The contribution of the primary school setting and physical education lessons to children's physical activity levels
Howells, K. 2014. The contribution of the primary school setting and physical education lessons to children's physical activity levels. PhD Thesis Canterbury Christ Church University Faculty of Education
The thesis research explored children’s physical activity levels that occurred within the primary school setting. It examined the contribution that Physical Education lessons make to children’s overall measured physical activity levels within the school day. It investigated children’s perceived level of physical activity and compared this with children’s physical activity measured by accelerometers. For the purpose of the thesis research, physical activity was regarded as, “any bodily movement resulting in energy expenditure” (Sirad and Pate, 2001, p.440). The majority of previous physical activity research has focused on secondary aged children and adults, with little on physical activity levels achieved by primary aged children within school time, or on the comparison between infants (6 – 7 year olds) and juniors (9 – 10 year olds).
Data were collected within a case study setting in one school, over one school year. 20 children, 5 infant boys (mean age at start of data collection, 6 years 4 months), 5 infant girls (mean age at start of data collection, 6 years 6 months), 5 junior boys (mean age at start of data collection, 9 years 4 months) and 5 junior girls (mean age at start of data collection, 9 years 4 months) wore Actigraph accelerometers to record physical activity intensity levels throughout the school day from 9am until 3.10pm. A repeated measures 3 factor ANOVA was used to analyse the effects of factors including the following: type of day (days including a Physical Education lesson (PE days) and those that did not (Non PE days); year group (infants / juniors); parts of the day (curriculum time / morning break / lunchtime / afternoon break) and gender (male / female). P values of <0.05 were taken as the value for statistical significance ± one standard deviation. Statistical analysis was completed using SPSS 17.0. An interactive tool, (Qwizdom) was incorporated with a questionnaire that was adapted from Kowalski et al. (2004) in terms of language and vocabulary to suit the age of the children which assessed the children's perceived levels of physical activity. The perceived activity was compared with the accelerometer physical activity data.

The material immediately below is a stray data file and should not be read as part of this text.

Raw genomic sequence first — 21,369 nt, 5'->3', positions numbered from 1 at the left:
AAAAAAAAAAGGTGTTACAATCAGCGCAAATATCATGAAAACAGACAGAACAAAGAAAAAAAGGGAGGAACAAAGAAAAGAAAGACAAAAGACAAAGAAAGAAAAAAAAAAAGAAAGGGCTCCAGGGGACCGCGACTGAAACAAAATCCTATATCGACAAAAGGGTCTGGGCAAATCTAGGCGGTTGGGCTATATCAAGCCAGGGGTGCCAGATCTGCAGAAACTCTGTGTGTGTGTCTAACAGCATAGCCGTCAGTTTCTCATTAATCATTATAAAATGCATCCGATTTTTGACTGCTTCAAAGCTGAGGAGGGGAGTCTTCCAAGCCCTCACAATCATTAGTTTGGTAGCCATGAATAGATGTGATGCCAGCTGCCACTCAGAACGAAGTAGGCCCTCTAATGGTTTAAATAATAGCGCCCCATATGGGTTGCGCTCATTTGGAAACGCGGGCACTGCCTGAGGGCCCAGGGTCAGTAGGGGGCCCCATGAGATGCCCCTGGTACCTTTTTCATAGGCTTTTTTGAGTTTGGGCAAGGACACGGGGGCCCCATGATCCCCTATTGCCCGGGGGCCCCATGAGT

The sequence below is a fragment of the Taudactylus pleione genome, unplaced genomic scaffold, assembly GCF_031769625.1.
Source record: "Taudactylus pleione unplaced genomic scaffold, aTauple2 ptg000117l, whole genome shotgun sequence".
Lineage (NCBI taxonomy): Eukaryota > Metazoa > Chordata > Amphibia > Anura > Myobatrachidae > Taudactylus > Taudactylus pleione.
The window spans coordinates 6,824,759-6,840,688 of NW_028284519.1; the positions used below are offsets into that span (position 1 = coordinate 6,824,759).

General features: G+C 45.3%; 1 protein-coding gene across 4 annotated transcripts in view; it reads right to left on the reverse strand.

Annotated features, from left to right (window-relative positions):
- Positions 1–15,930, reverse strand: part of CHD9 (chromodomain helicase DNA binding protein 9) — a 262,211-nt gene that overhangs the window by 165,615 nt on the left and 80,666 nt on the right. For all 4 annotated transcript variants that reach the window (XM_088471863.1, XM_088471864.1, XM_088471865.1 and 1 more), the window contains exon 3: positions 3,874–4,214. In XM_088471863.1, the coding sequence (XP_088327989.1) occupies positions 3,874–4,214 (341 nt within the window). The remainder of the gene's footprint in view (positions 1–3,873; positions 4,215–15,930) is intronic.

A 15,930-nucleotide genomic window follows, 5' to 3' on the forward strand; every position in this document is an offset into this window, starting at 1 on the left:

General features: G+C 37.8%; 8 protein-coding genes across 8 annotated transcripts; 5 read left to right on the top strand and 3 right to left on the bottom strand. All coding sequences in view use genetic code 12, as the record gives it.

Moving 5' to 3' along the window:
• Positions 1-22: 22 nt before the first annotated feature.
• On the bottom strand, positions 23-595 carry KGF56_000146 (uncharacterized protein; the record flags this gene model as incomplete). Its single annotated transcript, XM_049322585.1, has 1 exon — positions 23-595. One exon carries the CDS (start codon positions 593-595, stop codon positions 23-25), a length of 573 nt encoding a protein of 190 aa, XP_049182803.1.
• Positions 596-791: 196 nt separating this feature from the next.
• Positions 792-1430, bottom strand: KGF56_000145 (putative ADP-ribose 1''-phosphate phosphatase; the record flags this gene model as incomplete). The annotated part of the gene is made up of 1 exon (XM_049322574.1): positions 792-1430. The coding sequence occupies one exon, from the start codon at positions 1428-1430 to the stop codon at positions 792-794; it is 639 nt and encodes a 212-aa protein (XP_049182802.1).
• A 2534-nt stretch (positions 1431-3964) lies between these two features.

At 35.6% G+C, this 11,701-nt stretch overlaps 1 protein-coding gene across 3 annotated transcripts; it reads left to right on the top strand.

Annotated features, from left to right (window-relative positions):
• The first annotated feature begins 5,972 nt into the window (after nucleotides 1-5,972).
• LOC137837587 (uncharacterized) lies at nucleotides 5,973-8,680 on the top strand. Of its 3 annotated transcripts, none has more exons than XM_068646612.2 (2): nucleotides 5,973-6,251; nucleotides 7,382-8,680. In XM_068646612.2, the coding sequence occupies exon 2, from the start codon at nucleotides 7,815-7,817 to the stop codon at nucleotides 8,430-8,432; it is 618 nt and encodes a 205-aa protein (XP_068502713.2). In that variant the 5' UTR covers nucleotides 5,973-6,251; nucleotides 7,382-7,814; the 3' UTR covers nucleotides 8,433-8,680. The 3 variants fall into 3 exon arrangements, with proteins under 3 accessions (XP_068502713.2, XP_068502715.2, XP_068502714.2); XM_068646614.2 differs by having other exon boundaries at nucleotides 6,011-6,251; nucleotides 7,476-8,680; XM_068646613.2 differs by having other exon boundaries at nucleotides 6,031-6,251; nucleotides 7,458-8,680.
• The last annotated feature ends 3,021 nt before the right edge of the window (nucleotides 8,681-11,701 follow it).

The findings revealed that children were more physically active on school days that included Physical Education lessons. Boys were more physically active at a moderate to vigorous level than girls. Junior boys were able to accumulate 60 minutes of moderate to vigorous physical activity within the school day on a day that included Physical Education lessons and in doing so reached the Department of Health's (DH, 2005) and the World Health Organisation's (WHO, 2010) recommendations for children’s physical activity within the school day, even though these are for the full day not just the school day. Children’s perceived physical activity levels matched their accelerometer recordings, in particular for junior boys during break time and for girls during Physical Education lessons.
The results present the potential for broader claims to be made, relating to: the contribution primary schools make to children’s physical activity levels, the contribution Physical Education lessons make to children’s overall physical activity levels and the potential provision of opportunities for children to be physically active outside of Physical Education lessons during the school day.
|Publication process dates
|15 Apr 2015
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